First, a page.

What is the purpose of "Where Are You Going, Where Have You Been?"?

The purposes of "Where Are You Going, Where Have You Been?" are to demonstrate that flirting with danger can attract evil consequences and to show the dangers sexuality can present to teenage girls in modern society.

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In Oates's story, Connie is a pretty and typical middle-class American girl of the 1960s. She feels alienated from her parents and older sister, though she senses that her mother loves her. Her father is emotionally distanced from his family, and her mother is naïve about Connie's activities, thinking she...

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In Oates's story, Connie is a pretty and typical middle-class American girl of the 1960s. She feels alienated from her parents and older sister, though she senses that her mother loves her. Her father is emotionally distanced from his family, and her mother is naïve about Connie's activities, thinking she is hanging out at the local shopping plaza with girlfriends on weekend evenings.

In fact, feeling her sexuality and looking for excitement, Connie is hanging out on the weekends with teenage boys from a local drive-in. This brings her to the attention of an older man, Arnold Friend, who sees her there. His intentions are evil. He stalks Connie and her family so that he can approach her when the rest of the family is gone.

From the beginning of their encounter in the driveway of her house, it is clear that Arnold Friend is a disturbed, dangerous man, probably a sociopath, who is out to rape and hurt Connie. His eyes, when he takes off his sunglasses, are empty, reflecting light like shards of broken glass. His sunglasses reflect a "tiny metallic world" that symbolizes his own inner hardness and emptiness.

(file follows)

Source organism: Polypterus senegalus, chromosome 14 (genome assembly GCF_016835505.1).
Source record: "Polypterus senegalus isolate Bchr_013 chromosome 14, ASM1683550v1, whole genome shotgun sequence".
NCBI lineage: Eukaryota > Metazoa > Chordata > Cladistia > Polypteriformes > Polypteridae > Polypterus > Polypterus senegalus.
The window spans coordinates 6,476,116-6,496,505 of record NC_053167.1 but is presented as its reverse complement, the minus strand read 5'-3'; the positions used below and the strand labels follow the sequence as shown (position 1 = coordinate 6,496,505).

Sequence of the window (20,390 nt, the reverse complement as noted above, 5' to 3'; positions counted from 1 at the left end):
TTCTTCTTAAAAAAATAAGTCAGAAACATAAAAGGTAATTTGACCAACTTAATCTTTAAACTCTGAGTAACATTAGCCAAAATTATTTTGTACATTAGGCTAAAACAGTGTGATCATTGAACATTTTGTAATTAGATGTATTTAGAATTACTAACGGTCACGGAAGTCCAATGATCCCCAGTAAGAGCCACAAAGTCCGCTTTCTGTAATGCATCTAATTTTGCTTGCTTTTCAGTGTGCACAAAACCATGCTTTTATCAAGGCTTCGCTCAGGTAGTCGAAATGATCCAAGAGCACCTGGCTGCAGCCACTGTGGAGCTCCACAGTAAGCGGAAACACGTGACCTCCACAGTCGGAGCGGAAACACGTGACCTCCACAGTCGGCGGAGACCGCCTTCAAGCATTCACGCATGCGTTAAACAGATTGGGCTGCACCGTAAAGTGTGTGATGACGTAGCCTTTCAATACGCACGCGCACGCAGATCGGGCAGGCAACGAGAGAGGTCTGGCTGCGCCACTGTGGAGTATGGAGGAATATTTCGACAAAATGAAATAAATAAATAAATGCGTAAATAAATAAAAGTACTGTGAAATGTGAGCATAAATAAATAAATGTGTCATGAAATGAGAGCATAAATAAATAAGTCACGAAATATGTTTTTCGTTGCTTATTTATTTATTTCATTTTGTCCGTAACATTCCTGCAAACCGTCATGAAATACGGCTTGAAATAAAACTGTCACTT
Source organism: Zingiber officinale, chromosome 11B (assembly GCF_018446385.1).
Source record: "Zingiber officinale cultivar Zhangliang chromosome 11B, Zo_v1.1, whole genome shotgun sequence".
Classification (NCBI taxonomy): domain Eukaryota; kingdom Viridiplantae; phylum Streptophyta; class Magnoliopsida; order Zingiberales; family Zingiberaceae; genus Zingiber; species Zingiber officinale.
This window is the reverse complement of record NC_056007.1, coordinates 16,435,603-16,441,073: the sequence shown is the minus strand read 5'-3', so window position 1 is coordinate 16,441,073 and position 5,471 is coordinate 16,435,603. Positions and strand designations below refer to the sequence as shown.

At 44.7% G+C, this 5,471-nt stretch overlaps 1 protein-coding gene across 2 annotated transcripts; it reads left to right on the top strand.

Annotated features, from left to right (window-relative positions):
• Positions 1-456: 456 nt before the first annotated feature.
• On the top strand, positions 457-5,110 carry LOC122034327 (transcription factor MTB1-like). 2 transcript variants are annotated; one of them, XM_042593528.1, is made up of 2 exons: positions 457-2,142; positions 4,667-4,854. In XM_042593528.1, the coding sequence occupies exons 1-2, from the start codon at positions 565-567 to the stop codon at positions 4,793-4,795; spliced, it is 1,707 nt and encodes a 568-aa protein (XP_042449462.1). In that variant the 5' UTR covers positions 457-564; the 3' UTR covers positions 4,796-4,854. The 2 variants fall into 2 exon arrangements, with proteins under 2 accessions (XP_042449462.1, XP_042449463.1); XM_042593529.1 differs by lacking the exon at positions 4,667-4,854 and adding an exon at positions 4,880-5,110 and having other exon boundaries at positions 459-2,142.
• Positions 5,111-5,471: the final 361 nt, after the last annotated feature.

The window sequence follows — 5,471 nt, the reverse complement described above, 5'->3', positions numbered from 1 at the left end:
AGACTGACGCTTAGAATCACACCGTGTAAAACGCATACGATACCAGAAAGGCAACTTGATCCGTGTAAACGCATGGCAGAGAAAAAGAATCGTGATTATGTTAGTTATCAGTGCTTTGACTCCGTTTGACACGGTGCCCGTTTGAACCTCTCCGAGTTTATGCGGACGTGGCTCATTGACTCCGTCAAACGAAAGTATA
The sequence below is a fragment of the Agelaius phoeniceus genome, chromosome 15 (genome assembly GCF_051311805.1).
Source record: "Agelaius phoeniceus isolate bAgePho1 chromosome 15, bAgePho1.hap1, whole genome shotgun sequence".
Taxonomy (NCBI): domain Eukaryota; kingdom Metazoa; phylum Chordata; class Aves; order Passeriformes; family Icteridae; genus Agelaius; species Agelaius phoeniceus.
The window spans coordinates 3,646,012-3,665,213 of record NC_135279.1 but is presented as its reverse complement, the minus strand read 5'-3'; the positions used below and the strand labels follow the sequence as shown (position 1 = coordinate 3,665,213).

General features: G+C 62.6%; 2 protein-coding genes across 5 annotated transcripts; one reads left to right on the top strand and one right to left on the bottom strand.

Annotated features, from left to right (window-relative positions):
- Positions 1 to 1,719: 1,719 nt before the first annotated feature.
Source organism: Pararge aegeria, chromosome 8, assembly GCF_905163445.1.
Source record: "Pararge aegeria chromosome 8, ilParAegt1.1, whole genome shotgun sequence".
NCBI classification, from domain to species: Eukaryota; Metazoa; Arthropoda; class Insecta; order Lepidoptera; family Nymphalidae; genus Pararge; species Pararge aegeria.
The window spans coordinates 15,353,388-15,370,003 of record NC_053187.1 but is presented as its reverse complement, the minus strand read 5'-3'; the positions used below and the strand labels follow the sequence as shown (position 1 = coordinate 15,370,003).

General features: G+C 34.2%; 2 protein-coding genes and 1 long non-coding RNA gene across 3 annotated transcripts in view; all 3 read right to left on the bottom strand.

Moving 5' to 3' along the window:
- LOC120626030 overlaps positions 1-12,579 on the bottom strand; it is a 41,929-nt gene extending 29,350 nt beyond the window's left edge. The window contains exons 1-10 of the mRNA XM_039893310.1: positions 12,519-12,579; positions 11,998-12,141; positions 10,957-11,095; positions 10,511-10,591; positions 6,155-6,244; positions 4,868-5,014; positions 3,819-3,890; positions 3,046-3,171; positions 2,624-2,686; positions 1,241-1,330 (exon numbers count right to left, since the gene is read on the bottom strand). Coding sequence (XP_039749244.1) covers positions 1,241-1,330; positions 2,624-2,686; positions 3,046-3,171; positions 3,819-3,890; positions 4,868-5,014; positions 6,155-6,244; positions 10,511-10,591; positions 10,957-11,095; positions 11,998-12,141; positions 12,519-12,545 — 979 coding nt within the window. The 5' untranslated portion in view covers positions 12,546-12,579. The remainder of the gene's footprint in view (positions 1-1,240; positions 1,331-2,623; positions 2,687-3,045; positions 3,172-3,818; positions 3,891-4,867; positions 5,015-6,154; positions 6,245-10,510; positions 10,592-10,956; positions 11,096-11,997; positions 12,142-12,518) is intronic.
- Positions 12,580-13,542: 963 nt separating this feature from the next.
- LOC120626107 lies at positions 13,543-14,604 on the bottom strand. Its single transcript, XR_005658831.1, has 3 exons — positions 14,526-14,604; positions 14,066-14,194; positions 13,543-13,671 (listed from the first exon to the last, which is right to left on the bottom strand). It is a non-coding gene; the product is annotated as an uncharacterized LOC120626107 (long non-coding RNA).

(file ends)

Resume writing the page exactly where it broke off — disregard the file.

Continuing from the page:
As they talk, Connie receives an initiation into the ugly realities of adulthood. Arnold mentions sexual intercourse, and it becomes clear that Connie's other encounters with boys have been innocent. She gradually realizes Arnold and his friend are older, and her sense of danger increases greatly as Arnold threatens to harm her family if she doesn't comply with his wishes.

As Connie drives off with Arnold at the end, the reader perceives that a girl's budding sexuality in American society can emerge within a warped, dangerous context of male violence and predation and also that flirting with danger can and does attract harmful consequences. Although the story was written more than fifty years ago, it is relatable because similar dangers exist today.

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